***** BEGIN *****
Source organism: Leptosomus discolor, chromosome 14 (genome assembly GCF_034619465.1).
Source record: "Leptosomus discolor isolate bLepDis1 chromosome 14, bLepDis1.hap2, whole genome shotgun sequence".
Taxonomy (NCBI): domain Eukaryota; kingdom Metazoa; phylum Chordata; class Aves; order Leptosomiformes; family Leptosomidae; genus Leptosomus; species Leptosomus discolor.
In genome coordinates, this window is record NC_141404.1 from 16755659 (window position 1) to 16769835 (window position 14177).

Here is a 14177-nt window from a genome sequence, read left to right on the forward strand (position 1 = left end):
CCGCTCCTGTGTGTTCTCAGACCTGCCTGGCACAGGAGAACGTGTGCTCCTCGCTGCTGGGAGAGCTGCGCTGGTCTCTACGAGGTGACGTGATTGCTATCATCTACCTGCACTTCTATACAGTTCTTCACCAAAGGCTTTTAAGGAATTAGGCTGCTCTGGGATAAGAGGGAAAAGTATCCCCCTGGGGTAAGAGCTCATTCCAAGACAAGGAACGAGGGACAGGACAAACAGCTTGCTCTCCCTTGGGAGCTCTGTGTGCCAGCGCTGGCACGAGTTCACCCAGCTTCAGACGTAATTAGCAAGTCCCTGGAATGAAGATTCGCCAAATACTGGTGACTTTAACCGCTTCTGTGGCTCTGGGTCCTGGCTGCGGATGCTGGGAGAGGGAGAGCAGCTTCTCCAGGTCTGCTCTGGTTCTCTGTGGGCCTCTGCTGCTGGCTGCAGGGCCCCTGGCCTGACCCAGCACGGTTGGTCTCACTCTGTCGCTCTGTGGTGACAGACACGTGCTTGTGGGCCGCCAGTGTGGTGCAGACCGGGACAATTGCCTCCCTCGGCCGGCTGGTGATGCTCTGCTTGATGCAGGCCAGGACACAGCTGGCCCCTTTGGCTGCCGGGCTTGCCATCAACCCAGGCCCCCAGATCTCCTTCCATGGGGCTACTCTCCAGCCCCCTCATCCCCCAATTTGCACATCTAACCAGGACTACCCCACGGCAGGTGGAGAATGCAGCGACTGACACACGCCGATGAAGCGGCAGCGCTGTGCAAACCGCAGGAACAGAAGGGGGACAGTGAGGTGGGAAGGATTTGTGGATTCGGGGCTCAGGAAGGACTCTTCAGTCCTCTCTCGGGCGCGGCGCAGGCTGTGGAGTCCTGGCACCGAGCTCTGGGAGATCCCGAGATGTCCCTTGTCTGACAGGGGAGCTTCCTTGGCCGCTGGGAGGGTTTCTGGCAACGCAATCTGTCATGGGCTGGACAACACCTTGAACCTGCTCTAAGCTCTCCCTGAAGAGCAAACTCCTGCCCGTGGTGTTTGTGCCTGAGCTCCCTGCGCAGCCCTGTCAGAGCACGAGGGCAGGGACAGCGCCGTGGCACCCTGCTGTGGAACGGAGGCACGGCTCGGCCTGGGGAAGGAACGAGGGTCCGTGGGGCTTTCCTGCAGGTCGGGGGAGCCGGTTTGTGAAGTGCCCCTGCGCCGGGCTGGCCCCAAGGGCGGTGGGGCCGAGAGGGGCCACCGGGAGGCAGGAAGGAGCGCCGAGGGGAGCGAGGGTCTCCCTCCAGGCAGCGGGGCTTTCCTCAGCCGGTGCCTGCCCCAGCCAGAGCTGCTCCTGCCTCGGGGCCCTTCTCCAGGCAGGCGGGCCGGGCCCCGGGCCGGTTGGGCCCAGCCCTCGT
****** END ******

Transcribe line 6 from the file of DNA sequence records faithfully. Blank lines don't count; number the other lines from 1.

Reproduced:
CCGCTCCTGTGTGTTCTCAGACCTGCCTGGCACAGGAGAACGTGTGCTCCTCGCTGCTGGGAGAGCTGCGCTGGTCTCTACGAGGTGACGTGATTGCTATCATCTACCTGCACTTCTATACAGTTCTTCACCAAAGGCTTTTAAGGAATTAGGCTGCTCTGGGATAAGAGGGAAAAGTATCCCCCTGGGGTAAGAGCTCATTCCAAGACAAGGAACGAGGGACAGGACAAACAGCTTGCTCTCCCTTGGGAGCTCTGTGTGCCAGCGCTGGCACGAGTTCACCCAGCTTCAGACGTAATTAGCAAGTCCCTGGAATGAAGATTCGCCAAATACTGGTGACTTTAACCGCTTCTGTGGCTCTGGGTCCTGGCTGCGGATGCTGGGAGAGGGAGAGCAGCTTCTCCAGGTCTGCTCTGGTTCTCTGTGGGCCTCTGCTGCTGGCTGCAGGGCCCCTGGCCTGACCCAGCACGGTTGGTCTCACTCTGTCGCTCTGTGGTGACAGACACGTGCTTGTGGGCCGCCAGTGTGGTGCAGACCGGGACAATTGCCTCCCTCGGCCGGCTGGTGATGCTCTGCTTGATGCAGGCCAGGACACAGCTGGCCCCTTTGGCTGCCGGGCTTGCCATCAACCCAGGCCCCCAGATCTCCTTCCATGGGGCTACTCTCCAGCCCCCTCATCCCCCAATTTGCACATCTAACCAGGACTACCCCACGGCAGGTGGAGAATGCAGCGACTGACACACGCCGATGAAGCGGCAGCGCTGTGCAAACCGCAGGAACAGAAGGGGGACAGTGAGGTGGGAAGGATTTGTGGATTCGGGGCTCAGGAAGGACTCTTCAGTCCTCTCTCGGGCGCGGCGCAGGCTGTGGAGTCCTGGCACCGAGCTCTGGGAGATCCCGAGATGTCCCTTGTCTGACAGGGGAGCTTCCTTGGCCGCTGGGAGGGTTTCTGGCAACGCAATCTGTCATGGGCTGGACAACACCTTGAACCTGCTCTAAGCTCTCCCTGAAGAGCAAACTCCTGCCCGTGGTGTTTGTGCCTGAGCTCCCTGCGCAGCCCTGTCAGAGCACGAGGGCAGGGACAGCGCCGTGGCACCCTGCTGTGGAACGGAGGCACGGCTCGGCCTGGGGAAGGAACGAGGGTCCGTGGGGCTTTCCTGCAGGTCGGGGGAGCCGGTTTGTGAAGTGCCCCTGCGCCGGGCTGGCCCCAAGGGCGGTGGGGCCGAGAGGGGCCACCGGGAGGCAGGAAGGAGCGCCGAGGGGAGCGAGGGTCTCCCTCCAGGCAGCGGGGCTTTCCTCAGCCGGTGCCTGCCCCAGCCAGAGCTGCTCCTGCCTCGGGGCCCTTCTCCAGGCAGGCGGGCCGGGCCCCGGGCCGGTTGGGCCCAGCCCTCGT